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Republican Jewish Coalition denounces neo-Nazi who won Illinois GOP primary

“Arthur Jones is a Nazi, not a Republican. It is a disgrace that he has won the Republican nomination,” said RJC chairman Norman Coleman.

Arthur Jones. Credit: Anti-Defamation League.
Arthur Jones. Credit: Anti-Defamation League.

The Republican Jewish Coalition has denounced Arthur Jones, Holocaust-denier and former head of the American Nazi Party, who won a Republican primary for an Illinois congressional seat on Tuesday.

“Arthur Jones is a Nazi, not a Republican. It is a disgrace that he has won the Republican nomination,” RJC chairman Norman Coleman said in a statement.

“Like the RNC and the Illinois GOP, the RJC has flat-out rejected Arthur Jones. Jones does not represent Republican values, and he doesn’t deserve to have an ‘R’ after his name on the ballot,” he stated. “The GOP didn’t invite Jones into the party; the only mistake was not running a candidate in an uncompetitive, safe-Democrat district.”

“There is no place for Nazis and white supremacists in the Republican Party,” affirmed Coleman.

Jones, 70, who had unsuccessfully tried to obtain the nomination five times before, easily won the nomination for Illinois Third Congressional district—a heavily Democratic district outside of Chicago—after the Republican Party failed to put up another candidate in the race against him.

The Illinois Republican Party has also condemned Jones as a “Nazi” and urged voters not to support him.

“Arthur Jones is not a real Republican; he is a Nazi whose disgusting, bigoted views have no place in our nation’s discourse,” Tim Schneider, the Illinois Republican Party chairman, said in a statement.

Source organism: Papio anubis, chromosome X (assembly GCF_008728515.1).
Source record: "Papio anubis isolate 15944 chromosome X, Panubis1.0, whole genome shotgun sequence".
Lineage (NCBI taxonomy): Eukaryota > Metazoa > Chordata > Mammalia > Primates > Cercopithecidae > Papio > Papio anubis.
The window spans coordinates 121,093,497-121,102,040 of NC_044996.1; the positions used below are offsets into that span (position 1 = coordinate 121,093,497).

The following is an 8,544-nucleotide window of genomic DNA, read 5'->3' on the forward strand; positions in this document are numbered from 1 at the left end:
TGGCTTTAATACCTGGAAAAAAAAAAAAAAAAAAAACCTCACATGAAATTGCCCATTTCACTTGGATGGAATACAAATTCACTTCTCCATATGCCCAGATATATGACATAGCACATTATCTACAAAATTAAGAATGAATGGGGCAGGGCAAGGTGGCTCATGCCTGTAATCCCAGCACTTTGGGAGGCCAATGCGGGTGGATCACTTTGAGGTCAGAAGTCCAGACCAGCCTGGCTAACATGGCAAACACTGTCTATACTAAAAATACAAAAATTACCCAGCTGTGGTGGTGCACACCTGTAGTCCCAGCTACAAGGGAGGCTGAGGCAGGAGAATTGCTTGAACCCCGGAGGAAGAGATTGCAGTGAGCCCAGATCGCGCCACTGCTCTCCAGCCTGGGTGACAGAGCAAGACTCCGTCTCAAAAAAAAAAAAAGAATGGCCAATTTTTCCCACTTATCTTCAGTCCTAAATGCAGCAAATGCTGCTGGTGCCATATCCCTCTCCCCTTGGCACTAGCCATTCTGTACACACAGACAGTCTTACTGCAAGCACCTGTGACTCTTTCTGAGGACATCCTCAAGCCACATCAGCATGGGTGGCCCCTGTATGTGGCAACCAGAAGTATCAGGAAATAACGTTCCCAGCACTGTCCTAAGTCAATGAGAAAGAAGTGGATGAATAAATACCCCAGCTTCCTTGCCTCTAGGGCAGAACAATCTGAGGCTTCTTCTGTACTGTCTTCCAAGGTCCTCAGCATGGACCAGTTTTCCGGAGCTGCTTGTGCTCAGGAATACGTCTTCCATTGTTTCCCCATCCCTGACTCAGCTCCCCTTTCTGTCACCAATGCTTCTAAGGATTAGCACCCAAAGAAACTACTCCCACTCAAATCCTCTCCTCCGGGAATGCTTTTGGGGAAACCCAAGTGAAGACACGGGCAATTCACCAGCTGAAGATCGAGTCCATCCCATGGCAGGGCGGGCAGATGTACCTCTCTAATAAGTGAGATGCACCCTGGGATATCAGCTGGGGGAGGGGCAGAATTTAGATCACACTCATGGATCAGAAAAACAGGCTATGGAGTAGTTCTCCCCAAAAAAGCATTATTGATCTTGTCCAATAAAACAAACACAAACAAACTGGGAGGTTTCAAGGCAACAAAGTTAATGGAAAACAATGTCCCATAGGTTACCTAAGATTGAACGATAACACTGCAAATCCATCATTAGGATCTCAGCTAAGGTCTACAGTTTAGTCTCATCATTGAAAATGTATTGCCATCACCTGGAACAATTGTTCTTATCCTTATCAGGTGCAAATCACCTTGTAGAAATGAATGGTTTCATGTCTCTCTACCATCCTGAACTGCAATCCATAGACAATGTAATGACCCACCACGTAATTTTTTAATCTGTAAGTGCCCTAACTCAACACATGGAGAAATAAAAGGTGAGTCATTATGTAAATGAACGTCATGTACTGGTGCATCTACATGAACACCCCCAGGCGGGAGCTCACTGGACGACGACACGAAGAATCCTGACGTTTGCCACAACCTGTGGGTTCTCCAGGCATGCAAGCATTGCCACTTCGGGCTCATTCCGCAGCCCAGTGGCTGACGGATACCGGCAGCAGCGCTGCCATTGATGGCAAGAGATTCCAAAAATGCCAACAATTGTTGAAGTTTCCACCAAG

The United States Holocaust Memorial Museum also published a statement regarding Jones.

“Hatred and anti-Semitism have no place in our politics or in the public square,” said museum director Sara J. Bloomfield. “Whenever proponents of anti-Semitism, neo-Nazi ideology or Holocaust denial seek a public platform, civic and political leaders from across the political spectrum must continue to speak out and condemn those ideas. We commend the unequivocal rejection of Jones’s anti-Semitism and racism by leaders like Illinois Gov. Bruce Rauner and the Illinois Republican Party. The broad repudiation of his toxic ideology and his candidacy speaks louder than the hatred of one man.”

Jones, a former member of the American Nazi Party, has been active in the white-supremacist movement for years, but has attempted to downplay his ties ahead of the election.

“This stuff about being a Nazi, that’s in the past,” he said earlier this week.

Jones will now face Democratic incumbent Daniel Lipinski, who has held the seat since 2005. No Republican has won this district since 1975.

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